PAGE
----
Oh Boy, Wrong Ballots, Broken Machines, Voting Issues Plague New York City Primary

Voters receiving the wrong ballots, poll sites opening late, broken voting machines, absentee ballots missing and more.

These are some of the complaints already surfacing as New Yorkers head to the polls Tuesday to cast a ballot in the presidential, state, and local primary elections.

At J.H.S. 190 Russell Sage in Forest Hills, Queens, several voters said poll workers only gave them one of the two ballot pages they are supposed to get. One ballot is for the presidential primary, and the other is for local races.

“They actually needed to demand it,” Ethan Felder, a Democratic candidate for district leader in Forest Hills, told Patch.

Felder, who learned of the issue from two voters outside the school early Tuesday, notified the NYC Board of Elections but said the official who showed up at the polling site was “dismissive and hostile.”

“It made me lose more faith in the BOE,” Felder said, using an acronym for the agency. “The approach was, ‘you’re just causing trouble here.'”

Some poll sites didn’t open according to schedule, while others didn’t have functioning equipment.

A voter on City Island in The Bronx told Patch that his local polling place, P.S. 175, didn’t open until 8 a.m. — two hours late.

At Lenox Road Baptist Church in Flatbush, Brooklyn, voters reportedly waited two hours to cast their ballot because both scanners were broken. They left their ballots in a lockbox to get scanned later.

Dozens of voters — many of whom said they are at high risk for COVID-19 — reported to the Board of Elections Twitter account that they never received absentee ballots.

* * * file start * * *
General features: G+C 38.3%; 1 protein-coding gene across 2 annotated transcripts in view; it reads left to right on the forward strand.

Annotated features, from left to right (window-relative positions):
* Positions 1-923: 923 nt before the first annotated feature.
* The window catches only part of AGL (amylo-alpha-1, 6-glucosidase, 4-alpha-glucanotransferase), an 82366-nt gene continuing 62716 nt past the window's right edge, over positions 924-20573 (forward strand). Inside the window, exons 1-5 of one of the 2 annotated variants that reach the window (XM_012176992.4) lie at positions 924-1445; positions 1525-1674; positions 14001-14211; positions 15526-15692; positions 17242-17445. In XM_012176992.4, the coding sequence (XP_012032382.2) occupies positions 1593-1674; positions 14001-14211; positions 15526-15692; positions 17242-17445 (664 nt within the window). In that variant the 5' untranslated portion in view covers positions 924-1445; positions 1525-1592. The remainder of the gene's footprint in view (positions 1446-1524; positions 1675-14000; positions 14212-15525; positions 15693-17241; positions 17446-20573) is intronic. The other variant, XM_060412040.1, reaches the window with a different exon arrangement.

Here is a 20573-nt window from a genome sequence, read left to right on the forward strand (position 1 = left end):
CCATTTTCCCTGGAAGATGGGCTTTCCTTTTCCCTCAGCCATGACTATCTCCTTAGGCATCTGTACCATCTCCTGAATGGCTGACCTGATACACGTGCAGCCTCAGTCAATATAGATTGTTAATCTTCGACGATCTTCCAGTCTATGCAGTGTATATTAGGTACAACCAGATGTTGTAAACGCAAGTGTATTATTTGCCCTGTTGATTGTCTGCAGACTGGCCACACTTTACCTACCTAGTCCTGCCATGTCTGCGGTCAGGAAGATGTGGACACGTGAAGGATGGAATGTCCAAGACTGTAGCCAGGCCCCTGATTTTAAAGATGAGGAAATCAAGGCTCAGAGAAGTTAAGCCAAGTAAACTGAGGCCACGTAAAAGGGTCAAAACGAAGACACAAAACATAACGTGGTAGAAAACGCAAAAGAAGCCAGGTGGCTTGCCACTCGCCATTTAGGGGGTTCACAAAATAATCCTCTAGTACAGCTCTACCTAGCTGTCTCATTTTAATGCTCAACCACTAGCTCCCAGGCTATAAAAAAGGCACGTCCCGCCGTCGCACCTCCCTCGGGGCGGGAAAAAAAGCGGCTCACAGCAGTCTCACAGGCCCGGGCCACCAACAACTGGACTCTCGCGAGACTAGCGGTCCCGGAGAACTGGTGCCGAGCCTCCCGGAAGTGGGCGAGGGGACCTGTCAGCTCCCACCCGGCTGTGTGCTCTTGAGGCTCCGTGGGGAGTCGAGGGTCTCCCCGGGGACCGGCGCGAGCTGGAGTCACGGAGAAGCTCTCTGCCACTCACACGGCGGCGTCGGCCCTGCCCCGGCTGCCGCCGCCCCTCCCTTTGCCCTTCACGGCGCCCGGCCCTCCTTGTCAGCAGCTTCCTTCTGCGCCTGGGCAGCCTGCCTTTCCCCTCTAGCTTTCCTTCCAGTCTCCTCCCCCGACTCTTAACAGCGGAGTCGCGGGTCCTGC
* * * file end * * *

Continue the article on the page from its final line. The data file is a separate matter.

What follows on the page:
BOE data from on June 17th, analyzed by Gothamist, show nearly 95 percent of people who applied for absentee ballots received one, leaving about 30,000 people without.

BOE data from on June 17th, 2020, analyzed by Gothamist, show nearly 95 percent of people who applied for absentee ballots received one, leaving about 30,000 people without.

Would-be absentee voters have been told to direct message @BOENYC with their name and address to find out the status of their requests.

Spokespeople for the NYC Board of Elections and the New York Attorney General’s Office, which runs a hotline to help voters with election issues, did not immediately respond to Patch’s requests for comment Tuesday.

Read the entire article here.

Editor’s Note: As of this writing we have not heard that Harlemites have been experiencing the same drama.


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"The Clark Legacy Drs. Kenneth and Mamie Clark and their work," this post is made in partnership with Harlem Cultural Archives, get more at Harlem History.

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